Overcoming the problem of beneficial ownership on Cyprus back to back loans arrangements
Possible uses of back to back loan arrangements
Back to back loans arrangements are often used when foreign investors set up a Company in a favourable tax jurisdiction (i.e. Cyprus) to use it as a financing company in order to finance other associated companies. Under such arrangement interest is paid to a Cyprus tax resident company from a company located in a treaty country with zero or reduced withholding tax in the country from where the interest is paid. The Cyprus Company pays a substantial part of the interest to a country located in another favorable tax jurisdiction or a tax haven, thus the actual income which is taxed is significantly reduced. Many countries would argue that the Cyprus Company is not the beneficial owner of the interest thus the treaty between Cyprus and the relevant country should not apply.
What is then the definition of a beneficial owner?
The beneficial owner (Cyprus Company) shall be a person who has a right to use and enjoy the interest received unconstrained by a contractual or legal obligation to pass on the payment received to another person.
When the beneficial ownership test can be passed in Cyprus?
In the case of Cyprus back to back loan arrangements, there are strong arguments that the test of ‘beneficial ownership’ can be passed when:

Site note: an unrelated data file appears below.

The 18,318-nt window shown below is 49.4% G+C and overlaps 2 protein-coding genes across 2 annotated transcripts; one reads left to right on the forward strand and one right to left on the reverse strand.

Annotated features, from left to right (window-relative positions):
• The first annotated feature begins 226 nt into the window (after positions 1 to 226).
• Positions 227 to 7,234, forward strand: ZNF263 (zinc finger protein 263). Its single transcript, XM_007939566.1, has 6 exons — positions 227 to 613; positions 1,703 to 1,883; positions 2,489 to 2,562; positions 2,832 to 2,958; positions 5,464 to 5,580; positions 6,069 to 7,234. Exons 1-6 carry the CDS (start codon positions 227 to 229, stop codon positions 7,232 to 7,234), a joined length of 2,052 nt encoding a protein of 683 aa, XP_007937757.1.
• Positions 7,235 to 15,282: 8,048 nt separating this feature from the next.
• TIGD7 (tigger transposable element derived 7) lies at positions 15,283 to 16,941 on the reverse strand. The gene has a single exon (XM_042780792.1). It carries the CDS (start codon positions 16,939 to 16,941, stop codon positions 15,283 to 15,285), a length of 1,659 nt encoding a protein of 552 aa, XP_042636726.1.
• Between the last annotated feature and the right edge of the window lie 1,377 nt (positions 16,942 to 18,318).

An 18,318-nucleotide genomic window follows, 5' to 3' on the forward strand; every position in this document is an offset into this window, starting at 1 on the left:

Foreign investors set up a two tier financing structure in a favourable tax jurisdiction (i.e. Cyprus) in order to finance other associated companies.
– CypCoA receives a loan from a foreign / parent entity
– Received funds are used by CypCoA to make a capital contribution to CypCoB
– CypCoB grants an interest bearing loan to Foreign Company
– Interest expense at CypCoA level will be tax deductible as the investment is made to a 100% subsidiary after 1 January 2012*
– Interest expenses of CypCoA could be deducted from interest income of CypCoB due to application of group relief as per Cyprus Income Tax Law
*Note: As from 1st of January 2012 where a company in Cyprus borrows in order to invest in the share capital of another company which is a 100% subsidiary, either directly or indirectly, then any interest payable on such a loan is tax deductible unless the subsidiary has assets that are not being used in the business.
(Published: Oct. 2014)
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